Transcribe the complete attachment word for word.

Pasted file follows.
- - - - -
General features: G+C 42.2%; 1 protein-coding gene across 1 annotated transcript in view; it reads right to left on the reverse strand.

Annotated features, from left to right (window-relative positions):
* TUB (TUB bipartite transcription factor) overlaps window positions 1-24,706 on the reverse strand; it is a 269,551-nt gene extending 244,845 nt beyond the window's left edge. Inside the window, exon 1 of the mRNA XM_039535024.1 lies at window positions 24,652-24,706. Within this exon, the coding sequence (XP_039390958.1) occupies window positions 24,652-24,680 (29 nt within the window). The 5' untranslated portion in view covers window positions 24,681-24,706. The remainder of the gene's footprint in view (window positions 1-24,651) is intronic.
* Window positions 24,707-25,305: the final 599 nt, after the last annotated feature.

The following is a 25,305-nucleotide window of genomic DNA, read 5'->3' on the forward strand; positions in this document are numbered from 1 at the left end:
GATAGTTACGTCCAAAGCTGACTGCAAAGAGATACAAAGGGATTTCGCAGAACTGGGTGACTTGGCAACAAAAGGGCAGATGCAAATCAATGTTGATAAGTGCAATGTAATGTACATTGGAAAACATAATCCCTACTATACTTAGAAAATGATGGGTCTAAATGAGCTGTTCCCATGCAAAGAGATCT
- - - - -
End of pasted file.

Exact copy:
General features: G+C 42.2%; 1 protein-coding gene across 1 annotated transcript in view; it reads right to left on the reverse strand.

Annotated features, from left to right (window-relative positions):
* TUB (TUB bipartite transcription factor) overlaps window positions 1-24,706 on the reverse strand; it is a 269,551-nt gene extending 244,845 nt beyond the window's left edge. Inside the window, exon 1 of the mRNA XM_039535024.1 lies at window positions 24,652-24,706. Within this exon, the coding sequence (XP_039390958.1) occupies window positions 24,652-24,680 (29 nt within the window). The 5' untranslated portion in view covers window positions 24,681-24,706. The remainder of the gene's footprint in view (window positions 1-24,651) is intronic.
* Window positions 24,707-25,305: the final 599 nt, after the last annotated feature.

The following is a 25,305-nucleotide window of genomic DNA, read 5'->3' on the forward strand; positions in this document are numbered from 1 at the left end:
GATAGTTACGTCCAAAGCTGACTGCAAAGAGATACAAAGGGATTTCGCAGAACTGGGTGACTTGGCAACAAAAGGGCAGATGCAAATCAATGTTGATAAGTGCAATGTAATGTACATTGGAAAACATAATCCCTACTATACTTAGAAAATGATGGGTCTAAATGAGCTGTTCCCATGCAAAGAGATCT